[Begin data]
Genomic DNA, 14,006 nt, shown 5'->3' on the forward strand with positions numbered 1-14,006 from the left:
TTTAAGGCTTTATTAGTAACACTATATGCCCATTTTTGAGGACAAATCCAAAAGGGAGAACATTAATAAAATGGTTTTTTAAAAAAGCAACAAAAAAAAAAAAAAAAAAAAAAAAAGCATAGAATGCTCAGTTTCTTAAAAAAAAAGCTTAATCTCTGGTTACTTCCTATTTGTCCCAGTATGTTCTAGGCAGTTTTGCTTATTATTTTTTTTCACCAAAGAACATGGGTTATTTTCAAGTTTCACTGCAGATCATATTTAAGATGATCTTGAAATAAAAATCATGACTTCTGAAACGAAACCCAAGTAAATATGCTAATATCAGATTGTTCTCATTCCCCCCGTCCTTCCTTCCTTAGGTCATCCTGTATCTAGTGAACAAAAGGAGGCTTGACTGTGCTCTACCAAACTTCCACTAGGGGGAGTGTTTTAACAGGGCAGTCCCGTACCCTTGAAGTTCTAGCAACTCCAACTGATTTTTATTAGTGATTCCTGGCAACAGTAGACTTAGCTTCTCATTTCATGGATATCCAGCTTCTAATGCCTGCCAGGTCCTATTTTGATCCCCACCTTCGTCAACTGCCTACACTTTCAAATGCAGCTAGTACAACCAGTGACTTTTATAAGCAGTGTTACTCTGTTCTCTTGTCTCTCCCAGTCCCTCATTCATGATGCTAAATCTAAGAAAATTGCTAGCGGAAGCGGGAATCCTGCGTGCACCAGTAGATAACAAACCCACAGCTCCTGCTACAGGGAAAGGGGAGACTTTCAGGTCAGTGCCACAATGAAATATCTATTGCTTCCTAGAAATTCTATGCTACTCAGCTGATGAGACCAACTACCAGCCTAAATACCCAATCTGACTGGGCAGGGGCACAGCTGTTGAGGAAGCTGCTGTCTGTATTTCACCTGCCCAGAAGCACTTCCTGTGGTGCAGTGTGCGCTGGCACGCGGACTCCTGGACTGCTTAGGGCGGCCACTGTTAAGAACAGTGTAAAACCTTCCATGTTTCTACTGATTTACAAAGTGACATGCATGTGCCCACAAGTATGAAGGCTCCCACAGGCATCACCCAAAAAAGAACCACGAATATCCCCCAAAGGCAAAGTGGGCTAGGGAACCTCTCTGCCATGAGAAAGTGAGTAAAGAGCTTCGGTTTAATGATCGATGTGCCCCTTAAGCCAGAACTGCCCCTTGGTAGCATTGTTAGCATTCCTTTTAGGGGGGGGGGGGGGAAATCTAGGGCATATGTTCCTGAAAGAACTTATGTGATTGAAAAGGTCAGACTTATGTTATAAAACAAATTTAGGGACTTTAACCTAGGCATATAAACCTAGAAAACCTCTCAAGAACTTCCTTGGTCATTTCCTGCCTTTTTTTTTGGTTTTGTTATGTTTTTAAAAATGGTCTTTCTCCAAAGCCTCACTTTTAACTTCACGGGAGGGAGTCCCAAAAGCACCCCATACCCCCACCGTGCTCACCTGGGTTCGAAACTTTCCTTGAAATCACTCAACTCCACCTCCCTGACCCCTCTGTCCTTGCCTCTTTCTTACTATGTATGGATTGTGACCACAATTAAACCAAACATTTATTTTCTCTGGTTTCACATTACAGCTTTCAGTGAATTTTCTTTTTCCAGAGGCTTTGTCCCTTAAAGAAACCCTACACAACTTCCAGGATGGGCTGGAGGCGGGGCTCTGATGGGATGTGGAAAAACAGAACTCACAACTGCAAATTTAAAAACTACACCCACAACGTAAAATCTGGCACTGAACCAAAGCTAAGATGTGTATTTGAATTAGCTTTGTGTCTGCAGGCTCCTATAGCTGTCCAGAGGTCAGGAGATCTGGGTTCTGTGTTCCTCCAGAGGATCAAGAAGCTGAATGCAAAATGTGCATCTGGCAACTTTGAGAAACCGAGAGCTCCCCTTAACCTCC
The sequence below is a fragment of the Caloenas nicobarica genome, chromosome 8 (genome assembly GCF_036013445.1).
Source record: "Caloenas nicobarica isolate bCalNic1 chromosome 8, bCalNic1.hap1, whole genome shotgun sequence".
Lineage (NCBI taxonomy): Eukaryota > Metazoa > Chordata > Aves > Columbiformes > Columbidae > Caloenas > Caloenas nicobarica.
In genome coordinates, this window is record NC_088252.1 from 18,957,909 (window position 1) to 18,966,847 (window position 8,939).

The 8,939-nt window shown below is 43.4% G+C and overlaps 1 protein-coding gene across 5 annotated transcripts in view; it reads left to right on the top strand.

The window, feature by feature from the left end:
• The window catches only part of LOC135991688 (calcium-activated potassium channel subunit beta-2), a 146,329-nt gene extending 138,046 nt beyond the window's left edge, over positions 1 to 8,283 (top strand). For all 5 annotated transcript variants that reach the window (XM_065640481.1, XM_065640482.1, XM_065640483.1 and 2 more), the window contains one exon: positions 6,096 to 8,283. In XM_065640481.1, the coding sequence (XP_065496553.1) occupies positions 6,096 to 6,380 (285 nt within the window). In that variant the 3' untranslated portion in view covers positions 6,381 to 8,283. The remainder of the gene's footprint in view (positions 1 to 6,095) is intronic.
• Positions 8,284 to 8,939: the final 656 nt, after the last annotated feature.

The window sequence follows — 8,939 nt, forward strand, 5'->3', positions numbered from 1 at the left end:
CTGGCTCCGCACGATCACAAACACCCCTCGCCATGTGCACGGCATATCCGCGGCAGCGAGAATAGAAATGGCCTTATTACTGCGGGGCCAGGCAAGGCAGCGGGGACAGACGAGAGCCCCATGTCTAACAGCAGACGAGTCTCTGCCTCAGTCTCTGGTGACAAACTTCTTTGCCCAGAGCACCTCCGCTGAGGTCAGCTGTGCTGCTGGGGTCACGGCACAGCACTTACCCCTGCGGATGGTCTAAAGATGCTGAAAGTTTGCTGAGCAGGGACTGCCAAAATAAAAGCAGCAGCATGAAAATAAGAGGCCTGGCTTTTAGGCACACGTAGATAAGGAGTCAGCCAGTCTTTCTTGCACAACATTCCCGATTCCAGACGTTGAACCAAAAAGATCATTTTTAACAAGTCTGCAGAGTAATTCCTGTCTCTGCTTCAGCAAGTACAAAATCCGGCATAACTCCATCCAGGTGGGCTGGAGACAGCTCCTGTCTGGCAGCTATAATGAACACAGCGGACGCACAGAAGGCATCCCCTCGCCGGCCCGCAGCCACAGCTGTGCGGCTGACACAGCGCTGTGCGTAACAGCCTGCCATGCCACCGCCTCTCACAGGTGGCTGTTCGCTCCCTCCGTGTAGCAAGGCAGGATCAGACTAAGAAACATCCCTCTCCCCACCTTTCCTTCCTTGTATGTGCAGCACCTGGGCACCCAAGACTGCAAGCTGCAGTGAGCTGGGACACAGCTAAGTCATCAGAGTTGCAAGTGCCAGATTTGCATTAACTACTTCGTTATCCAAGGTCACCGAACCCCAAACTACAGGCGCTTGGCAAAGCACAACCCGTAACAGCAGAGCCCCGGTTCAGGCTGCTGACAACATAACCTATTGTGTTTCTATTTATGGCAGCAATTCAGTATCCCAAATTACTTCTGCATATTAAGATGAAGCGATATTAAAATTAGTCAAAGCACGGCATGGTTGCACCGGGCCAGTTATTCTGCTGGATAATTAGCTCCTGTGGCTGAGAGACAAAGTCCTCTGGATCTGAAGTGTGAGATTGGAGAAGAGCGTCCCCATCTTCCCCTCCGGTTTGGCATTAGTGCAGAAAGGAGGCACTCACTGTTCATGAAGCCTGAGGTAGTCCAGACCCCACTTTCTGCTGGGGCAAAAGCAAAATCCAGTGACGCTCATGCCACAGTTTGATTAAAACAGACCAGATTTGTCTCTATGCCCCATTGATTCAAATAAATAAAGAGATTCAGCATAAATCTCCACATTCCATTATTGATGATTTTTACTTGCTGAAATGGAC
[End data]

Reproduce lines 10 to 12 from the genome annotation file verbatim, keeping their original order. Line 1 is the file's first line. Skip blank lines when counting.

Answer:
• Positions 8,284 to 8,939: the final 656 nt, after the last annotated feature.

The window sequence follows — 8,939 nt, forward strand, 5'->3', positions numbered from 1 at the left end:
CTGGCTCCGCACGATCACAAACACCCCTCGCCATGTGCACGGCATATCCGCGGCAGCGAGAATAGAAATGGCCTTATTACTGCGGGGCCAGGCAAGGCAGCGGGGACAGACGAGAGCCCCATGTCTAACAGCAGACGAGTCTCTGCCTCAGTCTCTGGTGACAAACTTCTTTGCCCAGAGCACCTCCGCTGAGGTCAGCTGTGCTGCTGGGGTCACGGCACAGCACTTACCCCTGCGGATGGTCTAAAGATGCTGAAAGTTTGCTGAGCAGGGACTGCCAAAATAAAAGCAGCAGCATGAAAATAAGAGGCCTGGCTTTTAGGCACACGTAGATAAGGAGTCAGCCAGTCTTTCTTGCACAACATTCCCGATTCCAGACGTTGAACCAAAAAGATCATTTTTAACAAGTCTGCAGAGTAATTCCTGTCTCTGCTTCAGCAAGTACAAAATCCGGCATAACTCCATCCAGGTGGGCTGGAGACAGCTCCTGTCTGGCAGCTATAATGAACACAGCGGACGCACAGAAGGCATCCCCTCGCCGGCCCGCAGCCACAGCTGTGCGGCTGACACAGCGCTGTGCGTAACAGCCTGCCATGCCACCGCCTCTCACAGGTGGCTGTTCGCTCCCTCCGTGTAGCAAGGCAGGATCAGACTAAGAAACATCCCTCTCCCCACCTTTCCTTCCTTGTATGTGCAGCACCTGGGCACCCAAGACTGCAAGCTGCAGTGAGCTGGGACACAGCTAAGTCATCAGAGTTGCAAGTGCCAGATTTGCATTAACTACTTCGTTATCCAAGGTCACCGAACCCCAAACTACAGGCGCTTGGCAAAGCACAACCCGTAACAGCAGAGCCCCGGTTCAGGCTGCTGACAACATAACCTATTGTGTTTCTATTTATGGCAGCAATTCAGTATCCCAAATTACTTCTGCATATTAAGATGAAGCGATATTAAAATTAGTCAAAGCACGGCATGGTTGCACCGGGCCAGTTATTCTGCTGGATAATTAGCTCCTGTGGCTGAGAGACAAAGTCCTCTGGATCTGAAGTGTGAGATTGGAGAAGAGCGTCCCCATCTTCCCCTCCGGTTTGGCATTAGTGCAGAAAGGAGGCACTCACTGTTCATGAAGCCTGAGGTAGTCCAGACCCCACTTTCTGCTGGGGCAAAAGCAAAATCCAGTGACGCTCATGCCACAGTTTGATTAAAACAGACCAGATTTGTCTCTATGCCCCATTGATTCAAATAAATAAAGAGATTCAGCATAAATCTCCACATTCCATTATTGATGATTTTTACTTGCTGAAATGGAC